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St Kitts-Nevis shows support for blacklist tax havens including Belize

Posted: Monday, April 22, 2019. 2:28 pm CST.

By Aaron Humes: While his own country is off the hook for now, foreign minister of St. Kitts-Nevis, Mark Brantley, has said the European Union’s revised blacklist for tax havens outside the EU released in March, which includes several Caribbean countries, is “unfair targeting” and does “irreparable harm” to those targeted.

Belize joins Aruba, Barbados, Bermuda, Dominica, Trinidad and Tobago and the U.S. Virgin Islands among the regional states listed.

Brantley told West Indies News Network via Caribbean News Now, “It is a process which we think is opaque, a process which is unfair, a process that is calculated to do irreparable harm to these small countries and small jurisdictions and it is a process that we feel is on the wrong trajectory that it would be better for the EU to engage in dialogue, to seek to assist if there are legitimate areas of concern.”

Minister Brantley is against the European Union issuing directives and deadlines to sovereign nations and urges dialogue between the EU and those countries it feels are guilty of harmful tax practices, citing Barbados’ decision to tax all entities at 5 percent, which was frowned on as the “big stick approach”. Dominica, he noted, is still recovering from the major devastation caused by hurricane Maria in September 2017.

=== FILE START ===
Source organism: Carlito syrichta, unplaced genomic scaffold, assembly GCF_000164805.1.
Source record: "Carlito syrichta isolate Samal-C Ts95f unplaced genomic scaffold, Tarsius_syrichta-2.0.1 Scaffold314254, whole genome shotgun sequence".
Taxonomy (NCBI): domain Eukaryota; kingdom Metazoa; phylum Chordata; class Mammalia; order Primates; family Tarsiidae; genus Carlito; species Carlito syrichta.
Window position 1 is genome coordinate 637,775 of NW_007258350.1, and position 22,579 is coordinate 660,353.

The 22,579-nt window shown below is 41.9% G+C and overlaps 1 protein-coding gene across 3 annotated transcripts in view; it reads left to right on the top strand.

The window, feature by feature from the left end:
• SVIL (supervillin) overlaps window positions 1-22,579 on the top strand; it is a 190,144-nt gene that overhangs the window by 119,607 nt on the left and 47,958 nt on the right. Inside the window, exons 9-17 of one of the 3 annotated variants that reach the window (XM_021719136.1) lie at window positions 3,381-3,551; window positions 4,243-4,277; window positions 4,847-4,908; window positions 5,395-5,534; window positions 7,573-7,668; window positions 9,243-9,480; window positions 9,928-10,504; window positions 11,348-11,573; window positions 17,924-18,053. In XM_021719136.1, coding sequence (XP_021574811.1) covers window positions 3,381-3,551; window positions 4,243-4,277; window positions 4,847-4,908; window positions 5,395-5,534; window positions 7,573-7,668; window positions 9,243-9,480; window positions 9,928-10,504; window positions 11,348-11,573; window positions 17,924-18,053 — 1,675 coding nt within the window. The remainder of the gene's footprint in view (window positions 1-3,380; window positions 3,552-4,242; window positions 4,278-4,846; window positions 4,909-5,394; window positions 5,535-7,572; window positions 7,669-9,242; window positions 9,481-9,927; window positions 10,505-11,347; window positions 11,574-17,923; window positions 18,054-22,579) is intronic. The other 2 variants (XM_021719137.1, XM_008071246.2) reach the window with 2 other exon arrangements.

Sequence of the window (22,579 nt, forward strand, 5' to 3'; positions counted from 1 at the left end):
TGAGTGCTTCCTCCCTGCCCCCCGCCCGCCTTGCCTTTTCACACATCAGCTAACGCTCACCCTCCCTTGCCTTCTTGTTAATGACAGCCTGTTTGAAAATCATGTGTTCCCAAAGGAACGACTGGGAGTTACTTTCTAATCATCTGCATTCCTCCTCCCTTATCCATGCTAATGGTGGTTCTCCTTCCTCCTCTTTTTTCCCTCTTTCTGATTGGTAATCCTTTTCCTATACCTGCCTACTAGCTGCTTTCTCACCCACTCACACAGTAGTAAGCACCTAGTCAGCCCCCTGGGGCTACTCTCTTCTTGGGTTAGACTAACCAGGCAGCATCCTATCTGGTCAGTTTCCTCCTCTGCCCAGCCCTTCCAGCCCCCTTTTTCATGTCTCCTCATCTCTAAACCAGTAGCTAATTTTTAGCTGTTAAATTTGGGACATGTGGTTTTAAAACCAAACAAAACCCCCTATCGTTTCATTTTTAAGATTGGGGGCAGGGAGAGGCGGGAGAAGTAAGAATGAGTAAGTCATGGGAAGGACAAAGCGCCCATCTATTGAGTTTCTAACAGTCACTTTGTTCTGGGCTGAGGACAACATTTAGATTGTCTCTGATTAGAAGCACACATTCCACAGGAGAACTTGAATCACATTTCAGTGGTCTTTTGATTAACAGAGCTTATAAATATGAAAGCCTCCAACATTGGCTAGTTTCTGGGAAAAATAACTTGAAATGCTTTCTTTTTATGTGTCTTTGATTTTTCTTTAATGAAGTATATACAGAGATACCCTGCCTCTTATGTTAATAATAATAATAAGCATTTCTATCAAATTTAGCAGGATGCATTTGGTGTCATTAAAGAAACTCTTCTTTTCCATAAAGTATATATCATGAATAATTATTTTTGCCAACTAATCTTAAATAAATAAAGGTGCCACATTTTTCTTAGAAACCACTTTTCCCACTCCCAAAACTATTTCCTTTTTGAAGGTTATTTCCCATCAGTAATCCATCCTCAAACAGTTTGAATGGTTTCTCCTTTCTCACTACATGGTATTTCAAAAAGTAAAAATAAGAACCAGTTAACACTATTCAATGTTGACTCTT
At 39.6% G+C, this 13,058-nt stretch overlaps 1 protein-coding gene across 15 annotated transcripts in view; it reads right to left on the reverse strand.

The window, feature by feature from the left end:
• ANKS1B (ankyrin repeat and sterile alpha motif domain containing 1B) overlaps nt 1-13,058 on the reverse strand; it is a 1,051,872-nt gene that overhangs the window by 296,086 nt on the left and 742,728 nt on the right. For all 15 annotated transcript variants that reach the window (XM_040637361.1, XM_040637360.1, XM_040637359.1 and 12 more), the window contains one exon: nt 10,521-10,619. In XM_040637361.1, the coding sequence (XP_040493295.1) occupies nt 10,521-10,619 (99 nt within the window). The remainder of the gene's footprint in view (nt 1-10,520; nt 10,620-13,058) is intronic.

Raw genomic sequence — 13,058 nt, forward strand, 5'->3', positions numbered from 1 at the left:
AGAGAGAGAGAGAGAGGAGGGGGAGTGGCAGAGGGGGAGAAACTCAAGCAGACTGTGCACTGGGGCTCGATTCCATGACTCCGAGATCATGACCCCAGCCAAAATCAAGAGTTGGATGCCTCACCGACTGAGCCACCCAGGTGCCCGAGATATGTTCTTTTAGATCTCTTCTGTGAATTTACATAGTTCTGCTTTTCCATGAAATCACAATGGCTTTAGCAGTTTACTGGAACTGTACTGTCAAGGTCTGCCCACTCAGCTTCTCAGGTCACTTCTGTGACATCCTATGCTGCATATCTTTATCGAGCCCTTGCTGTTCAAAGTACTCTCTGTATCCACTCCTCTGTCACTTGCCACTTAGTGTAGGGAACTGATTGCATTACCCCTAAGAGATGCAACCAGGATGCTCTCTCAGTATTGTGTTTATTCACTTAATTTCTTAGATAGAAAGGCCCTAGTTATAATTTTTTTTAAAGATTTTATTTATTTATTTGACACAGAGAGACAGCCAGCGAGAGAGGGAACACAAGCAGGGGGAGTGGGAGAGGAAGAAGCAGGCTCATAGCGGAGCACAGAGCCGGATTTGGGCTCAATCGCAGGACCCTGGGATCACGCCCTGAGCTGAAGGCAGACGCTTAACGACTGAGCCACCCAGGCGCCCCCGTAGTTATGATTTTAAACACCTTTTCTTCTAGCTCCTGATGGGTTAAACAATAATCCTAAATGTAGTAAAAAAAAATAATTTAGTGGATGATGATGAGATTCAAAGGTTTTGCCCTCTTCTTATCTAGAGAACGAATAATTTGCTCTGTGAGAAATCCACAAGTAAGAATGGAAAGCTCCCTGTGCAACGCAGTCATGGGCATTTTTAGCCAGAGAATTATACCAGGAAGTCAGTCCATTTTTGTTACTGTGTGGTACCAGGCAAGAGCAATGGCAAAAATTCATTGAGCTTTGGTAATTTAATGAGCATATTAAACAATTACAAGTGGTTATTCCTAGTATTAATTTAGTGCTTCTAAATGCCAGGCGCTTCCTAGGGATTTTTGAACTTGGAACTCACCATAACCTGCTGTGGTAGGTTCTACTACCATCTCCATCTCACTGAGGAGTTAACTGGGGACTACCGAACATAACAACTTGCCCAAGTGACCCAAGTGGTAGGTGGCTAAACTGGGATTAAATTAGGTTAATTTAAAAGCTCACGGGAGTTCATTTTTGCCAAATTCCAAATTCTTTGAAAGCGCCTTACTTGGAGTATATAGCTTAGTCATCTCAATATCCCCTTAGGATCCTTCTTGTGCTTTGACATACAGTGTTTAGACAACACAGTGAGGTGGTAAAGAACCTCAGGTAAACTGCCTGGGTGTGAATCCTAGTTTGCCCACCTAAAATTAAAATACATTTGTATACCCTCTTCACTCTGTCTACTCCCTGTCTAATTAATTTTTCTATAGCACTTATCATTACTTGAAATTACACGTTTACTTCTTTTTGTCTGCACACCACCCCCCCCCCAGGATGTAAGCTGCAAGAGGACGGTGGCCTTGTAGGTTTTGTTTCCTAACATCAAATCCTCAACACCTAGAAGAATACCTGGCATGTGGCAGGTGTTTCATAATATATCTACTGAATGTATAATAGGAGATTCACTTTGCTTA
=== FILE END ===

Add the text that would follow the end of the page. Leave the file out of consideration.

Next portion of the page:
Blacklisted countries face restrictions on EU funding and investments from the European Investment Bank. EU governments can choose to add their own sanctions against the blacklisted countries.

Here in Belize, during the March 15th sitting of the House of Representatives, amendments to the International Business Companies Act, as well as the International Financial Services Act, were read through in their entirety.

Prime Minister Dean Barrow complained that Belize was blacklisted even after agreeing to the amendments that state that under the International Business Companies Act and the International Financial Services Act, all international business companies must have a physical presence in Belize.

John Briceño, Leader of the Opposition, acknowledged that Belize rushed the amendments “last minute” at the end of 2018 despite having from early 2017 to deal with the offenses, but agreed with the Prime Minister that Belize was being taken advantage of by the developed countries. “Here we have a competitive advantage where we can set up certain tax advantages to foreign companies and individuals so that they can save their taxes and we can benefit, and then they change the rules on us. Why don’t the EU blacklist the Americans?” he said at the time.


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